EGU2020-4494, updated on 12 Jun 2020
EGU General Assembly 2020
© Author(s) 2020. This work is distributed under
the Creative Commons Attribution 4.0 License.

Observed canopy evapotranspiration enhancement of green patches in Chinese metropolis

Jiacheng Zhao and Xiang Zhao
Jiacheng Zhao and Xiang Zhao
  • State Key Laboratory of Remote Sensing Science, Jointly Sponsored by Beijing Normal University and Institute of Remote Sensing and Digital Earth of Chinese Academy of Sciences, Faculty of Geographical Science, Beijing Normal University, Beijing, China

With the acceleration of urbanization, the canopy evapotranspiration (ET) of vegetation plays an increasingly important role in urban surface energy and water budget [1-2]. A reasonable assessment of urban vegetation ET requires not only the estimation of high-resolution ET but long-term monitoring due to high heterogeneity of city, especially that of metropolis, and changeable land management policy. The study takes advantages of Google Earth Engine (GEE) platform to investigate how canopy ET of green patches in Chinese metropolis, represented by Beijing, changes from 1984 to 2018. Typical green patches including city park, community green belt, large area lawns etc. in study area were manually vectored on GEE based on a thorough examination of historic high-resolution google earth images and thermal images. Using a simple Taylor skill fusion method by Yao et al. [3], 853 cloudless Landsat 5/8 surface reflectance images were used to retrieve long-time series ET for each green patch identified with 30 m spatial resolution. Time series analysis combined with robust regression were employed for trend detection. Results indicated that the ET of green patches in Beijing significantly increased from 1984 at a mean rate of 18.05 ± 4.21 W/m2/10 year (r2 = 0.42, p < 0.001). However, such enhancement varied in different green patch type. This talk will graphically depict the spatial pattern of enhanced green patch ET, explore their changes over long-term urbanization and the potential cooling capacity for urban heat island alleviation.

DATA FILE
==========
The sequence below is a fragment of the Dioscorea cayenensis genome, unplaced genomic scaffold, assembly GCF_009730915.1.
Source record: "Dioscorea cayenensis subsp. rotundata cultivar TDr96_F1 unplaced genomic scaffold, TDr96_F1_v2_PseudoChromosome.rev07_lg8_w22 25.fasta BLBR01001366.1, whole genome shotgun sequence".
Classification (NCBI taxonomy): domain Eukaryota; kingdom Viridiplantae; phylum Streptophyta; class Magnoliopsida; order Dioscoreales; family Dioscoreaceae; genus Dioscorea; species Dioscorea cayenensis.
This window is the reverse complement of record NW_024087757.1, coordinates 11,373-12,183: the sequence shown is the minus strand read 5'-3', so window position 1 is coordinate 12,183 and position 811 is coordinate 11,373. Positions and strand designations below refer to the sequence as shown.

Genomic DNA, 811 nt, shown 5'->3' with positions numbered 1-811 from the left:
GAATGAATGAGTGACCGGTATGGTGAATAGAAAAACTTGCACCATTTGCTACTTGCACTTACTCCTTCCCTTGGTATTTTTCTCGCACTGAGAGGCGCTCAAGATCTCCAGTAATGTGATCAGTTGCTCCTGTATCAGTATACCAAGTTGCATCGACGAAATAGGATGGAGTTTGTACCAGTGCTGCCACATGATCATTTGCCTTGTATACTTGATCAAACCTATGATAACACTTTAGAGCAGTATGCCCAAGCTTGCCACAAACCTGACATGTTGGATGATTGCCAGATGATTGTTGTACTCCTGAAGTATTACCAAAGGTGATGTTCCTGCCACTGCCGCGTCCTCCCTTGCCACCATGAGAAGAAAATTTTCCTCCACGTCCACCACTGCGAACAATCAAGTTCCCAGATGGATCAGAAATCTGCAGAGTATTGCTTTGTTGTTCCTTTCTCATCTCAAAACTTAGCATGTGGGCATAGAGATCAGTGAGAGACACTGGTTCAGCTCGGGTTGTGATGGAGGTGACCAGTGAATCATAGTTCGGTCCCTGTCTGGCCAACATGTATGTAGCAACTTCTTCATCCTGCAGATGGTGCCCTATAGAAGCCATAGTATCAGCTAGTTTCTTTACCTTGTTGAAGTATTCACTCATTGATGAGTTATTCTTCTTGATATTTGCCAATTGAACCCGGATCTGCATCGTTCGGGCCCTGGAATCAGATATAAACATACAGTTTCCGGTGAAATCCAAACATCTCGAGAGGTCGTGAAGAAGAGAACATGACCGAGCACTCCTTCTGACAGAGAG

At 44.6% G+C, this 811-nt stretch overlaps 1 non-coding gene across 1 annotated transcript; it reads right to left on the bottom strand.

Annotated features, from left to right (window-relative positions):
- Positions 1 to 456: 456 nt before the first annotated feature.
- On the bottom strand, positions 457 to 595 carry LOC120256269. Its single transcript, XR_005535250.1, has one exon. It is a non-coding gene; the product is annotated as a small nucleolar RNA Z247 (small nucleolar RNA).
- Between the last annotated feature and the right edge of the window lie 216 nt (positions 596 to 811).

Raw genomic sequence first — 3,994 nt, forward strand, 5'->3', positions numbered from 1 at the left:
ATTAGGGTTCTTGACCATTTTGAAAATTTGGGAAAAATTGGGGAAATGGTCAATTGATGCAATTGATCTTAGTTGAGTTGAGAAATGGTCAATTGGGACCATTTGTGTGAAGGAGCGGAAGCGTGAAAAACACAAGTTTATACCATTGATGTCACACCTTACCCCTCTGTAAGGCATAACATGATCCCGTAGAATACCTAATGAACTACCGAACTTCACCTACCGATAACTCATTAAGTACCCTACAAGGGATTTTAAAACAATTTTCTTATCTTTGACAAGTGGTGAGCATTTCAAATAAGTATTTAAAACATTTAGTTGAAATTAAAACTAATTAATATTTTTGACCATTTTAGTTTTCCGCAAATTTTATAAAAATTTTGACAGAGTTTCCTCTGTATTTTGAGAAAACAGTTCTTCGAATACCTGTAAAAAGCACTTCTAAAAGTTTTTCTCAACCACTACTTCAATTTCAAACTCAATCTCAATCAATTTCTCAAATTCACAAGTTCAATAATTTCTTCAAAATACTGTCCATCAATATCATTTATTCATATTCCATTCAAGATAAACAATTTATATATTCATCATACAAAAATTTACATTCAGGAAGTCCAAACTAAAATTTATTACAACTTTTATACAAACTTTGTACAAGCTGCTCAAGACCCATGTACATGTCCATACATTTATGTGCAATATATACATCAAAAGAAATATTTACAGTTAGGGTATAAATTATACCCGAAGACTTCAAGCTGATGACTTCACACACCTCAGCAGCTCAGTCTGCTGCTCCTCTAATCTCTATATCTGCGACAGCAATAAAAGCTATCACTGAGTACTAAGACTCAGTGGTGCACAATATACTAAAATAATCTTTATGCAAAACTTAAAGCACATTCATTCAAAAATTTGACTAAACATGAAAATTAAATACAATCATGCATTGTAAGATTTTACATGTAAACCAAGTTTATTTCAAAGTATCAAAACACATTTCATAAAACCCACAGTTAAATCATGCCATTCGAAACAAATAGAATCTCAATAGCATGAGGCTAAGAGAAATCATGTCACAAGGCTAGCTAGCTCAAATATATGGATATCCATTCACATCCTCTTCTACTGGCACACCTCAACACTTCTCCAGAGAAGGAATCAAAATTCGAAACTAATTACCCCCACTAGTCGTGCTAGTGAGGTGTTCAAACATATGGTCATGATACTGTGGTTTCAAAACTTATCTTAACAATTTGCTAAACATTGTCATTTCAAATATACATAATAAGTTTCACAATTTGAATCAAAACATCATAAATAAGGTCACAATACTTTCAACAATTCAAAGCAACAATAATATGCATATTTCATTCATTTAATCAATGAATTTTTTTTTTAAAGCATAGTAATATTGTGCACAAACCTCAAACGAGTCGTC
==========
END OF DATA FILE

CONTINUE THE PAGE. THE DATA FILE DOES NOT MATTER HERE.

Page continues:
[1] Grimmond, C. S. B. and Oke, T. R., 1991. An evapotranspiration‐interception model for urban areas. Water Resources Research, 27(7): 1739-1755.

[2] Chen, X., et al., 2019. Canopy transpiration and its cooling effect of three urban tree species in a subtropical city- Guangzhou, China. Urban Forestry & Urban Greening (43): 126368.

[3] Yao, Y. J. et al., 2017. Estimation of high-resolution terrestrial evapotranspiration from Landsat data using a simple Taylor skill fusion method. Journal of Hydrology (553): 508-526.

How to cite: Zhao, J. and Zhao, X.: Observed canopy evapotranspiration enhancement of green patches in Chinese metropolis, EGU General Assembly 2020, Online, 4–8 May 2020, EGU2020-4494,, 2020

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Display material version 1 – uploaded on 03 May 2020
  • CC1: Comment on EGU2020-4494, Stenka Vulova, 07 May 2020

    Interesting study - I am also interesting in estimating evapotranspiration in an urban environment. How well does the Yao Taylor skill fusion method work in an urban area? Did you validate the evapotranspiration? Did you use optical data in addition to Land Surface Temperature?

    • AC1: Reply to CC1, Jiacheng Zhao, 07 May 2020

      Thanks for your reply!

      The method is still the remote sensing-based Penman-Monteith algorithm. Hence, all the input data used is from the Landsat imagery (e.g., NDVI) and some other reanalysis climate data (e.g., temperature, wind speed). To be exact, the observed canopy enhancement refers to the evapotranspiration (ET) of tree canopies in urban areas. I'm not sure the difference you mentioned between ET estimation of natural lands and an urban environment. Are you referring to the irrigation effect on the urban trees?

    • AC2: Reply to CC1, Jiacheng Zhao, 07 May 2020

      Unfortunately, the method is only validated in some flux tower sites and not tested yet in urban areas.